• 20. Mass Tourism- Kenya• Kenya is in East Africa, getting over 700000 visitors per year• People visit for the scenery, climate and tribal culture Positive – Economic Negative - Economic • Tourism contributes 15% of the country’s • Only 15% of the money earned through Gross National Product tourism goes to the local. The rest goes to • In 2003 around 219,000 people worked in big companies the tourist industry Positive – Social Negative - Social • The culture and customs of the native • Some Maasai tribes people were forced Maasai Tribe are preserved because off their land to create National Parks for things like traditional dancing are often tourists displayed for tourists • Some Muslim people in Kenya are offended by the way female tourists dress Positive - Environmental Negative - Environmental • There are 23 National Parks in Kenya, e.g. • Safari vehicles have destroyed vegetation Nairobi National Park. Tourists have to pay and caused soil erosion entry fees to get in. This money is used to • Wild animals have been affected, e.g. maintain the National Parks which help cheetahs in the most heavily visited areas protect the environment and the wildlife have changed their hunting behaviour to avoid the crowds • Coral reefs in the Malindi Marine National Park have been damaged by tourist boats anchoring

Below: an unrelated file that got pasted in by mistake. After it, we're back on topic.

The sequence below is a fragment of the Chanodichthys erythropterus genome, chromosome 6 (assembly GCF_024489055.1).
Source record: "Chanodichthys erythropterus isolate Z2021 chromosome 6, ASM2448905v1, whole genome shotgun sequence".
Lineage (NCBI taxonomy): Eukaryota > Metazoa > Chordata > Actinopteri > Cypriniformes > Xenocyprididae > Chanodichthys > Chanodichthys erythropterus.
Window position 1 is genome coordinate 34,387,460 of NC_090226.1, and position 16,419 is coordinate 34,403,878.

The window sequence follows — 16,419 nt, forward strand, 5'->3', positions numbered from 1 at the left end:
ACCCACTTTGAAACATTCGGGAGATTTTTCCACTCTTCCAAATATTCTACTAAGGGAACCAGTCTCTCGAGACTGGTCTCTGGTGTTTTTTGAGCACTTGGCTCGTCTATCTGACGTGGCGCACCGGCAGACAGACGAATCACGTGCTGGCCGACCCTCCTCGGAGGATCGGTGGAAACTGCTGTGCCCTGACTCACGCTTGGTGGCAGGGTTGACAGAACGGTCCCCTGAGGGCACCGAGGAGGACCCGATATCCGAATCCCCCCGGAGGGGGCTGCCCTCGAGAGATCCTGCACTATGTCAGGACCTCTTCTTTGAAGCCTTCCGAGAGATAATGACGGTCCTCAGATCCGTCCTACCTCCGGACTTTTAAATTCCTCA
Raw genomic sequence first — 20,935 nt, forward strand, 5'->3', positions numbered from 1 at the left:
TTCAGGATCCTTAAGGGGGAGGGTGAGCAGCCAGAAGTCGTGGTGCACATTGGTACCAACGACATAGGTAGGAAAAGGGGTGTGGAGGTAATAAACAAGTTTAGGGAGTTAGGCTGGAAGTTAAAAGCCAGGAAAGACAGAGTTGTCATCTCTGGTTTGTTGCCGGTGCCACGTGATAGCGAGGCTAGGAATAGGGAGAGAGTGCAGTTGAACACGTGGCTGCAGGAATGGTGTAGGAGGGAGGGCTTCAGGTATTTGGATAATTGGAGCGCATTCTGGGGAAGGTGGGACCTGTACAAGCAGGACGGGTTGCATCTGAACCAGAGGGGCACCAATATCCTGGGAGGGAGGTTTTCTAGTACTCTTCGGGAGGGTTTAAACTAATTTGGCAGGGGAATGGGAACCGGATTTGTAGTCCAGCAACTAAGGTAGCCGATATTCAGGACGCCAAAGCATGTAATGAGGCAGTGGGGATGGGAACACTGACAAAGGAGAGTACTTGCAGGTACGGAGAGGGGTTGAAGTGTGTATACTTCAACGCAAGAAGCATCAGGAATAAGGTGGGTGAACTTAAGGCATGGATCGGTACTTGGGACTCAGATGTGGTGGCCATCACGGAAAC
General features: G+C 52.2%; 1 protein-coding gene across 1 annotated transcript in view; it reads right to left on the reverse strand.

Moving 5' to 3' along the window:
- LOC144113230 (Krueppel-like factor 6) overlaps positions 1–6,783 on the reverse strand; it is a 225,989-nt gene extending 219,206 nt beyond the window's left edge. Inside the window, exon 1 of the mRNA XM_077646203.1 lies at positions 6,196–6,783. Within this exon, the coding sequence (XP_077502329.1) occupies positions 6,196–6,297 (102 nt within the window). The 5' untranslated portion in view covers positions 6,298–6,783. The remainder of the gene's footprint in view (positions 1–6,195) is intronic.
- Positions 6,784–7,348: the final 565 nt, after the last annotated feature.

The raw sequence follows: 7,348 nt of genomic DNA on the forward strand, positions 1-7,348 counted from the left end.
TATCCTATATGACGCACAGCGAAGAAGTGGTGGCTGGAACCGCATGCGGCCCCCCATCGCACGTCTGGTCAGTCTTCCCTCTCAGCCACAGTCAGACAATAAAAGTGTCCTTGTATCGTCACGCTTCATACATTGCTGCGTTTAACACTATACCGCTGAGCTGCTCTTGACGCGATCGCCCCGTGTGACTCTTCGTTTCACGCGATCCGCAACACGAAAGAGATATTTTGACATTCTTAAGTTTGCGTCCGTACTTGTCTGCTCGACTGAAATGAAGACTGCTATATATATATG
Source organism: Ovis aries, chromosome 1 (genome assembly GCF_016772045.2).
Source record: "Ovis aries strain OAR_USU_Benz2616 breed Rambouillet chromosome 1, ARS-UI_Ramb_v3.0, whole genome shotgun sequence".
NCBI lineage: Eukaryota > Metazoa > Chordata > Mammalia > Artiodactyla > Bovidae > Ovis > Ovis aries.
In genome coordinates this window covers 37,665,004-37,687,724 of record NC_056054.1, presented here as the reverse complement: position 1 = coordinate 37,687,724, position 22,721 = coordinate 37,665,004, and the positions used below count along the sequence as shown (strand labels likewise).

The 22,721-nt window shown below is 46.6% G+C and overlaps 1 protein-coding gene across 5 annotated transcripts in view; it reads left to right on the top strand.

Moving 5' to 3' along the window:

• 21. Mass Tourism- Kenya• Kenya is trying to reduce negative impacts of tourism1) Walking or horseback tours are being promoted over vehicle safaris, to preserve vegetation2) Alternative activities that are less damaging than safaris are also being encouraged, e.g. climbing and white water rafting• Kenya is trying to maintain tourism1) Kenya’s tourist board and ministry of tourism have launched an advertising campaign in Russia called ‘Magical Kenya’2) Kenya Wildlife Service is planning to build airstrips in Ruma National Park and Mount Elgon National Park to make them more accessible for tourists. It also plans to spend £8 million improving roads and accessibility3) Visa fees for adults were cut by 50% in 2009 to make it cheaper to visit the country. They were also scrapped for children under 16 to encourage more families to visit
  • 22. Tourism in Extreme Conditions- Antarctica • Antarctica covers an area of about 14 million km^2 and about 98% is covered with ice • There were 7413 tourists in 1996/97 but 46000 in 2007/08 • Tourists are attracted by the scenery e.g. icebergs and the wildlife 1) Tourists can trample plants, disturb wildlife and drop litter 2) There are fears that tourists could accidentally introduce non- native species or diseases that could wipe out existing species 3) Spillage of fuel from ships is also a worry. Fuel spills kill molluscs and fish as well as the birds that feed on them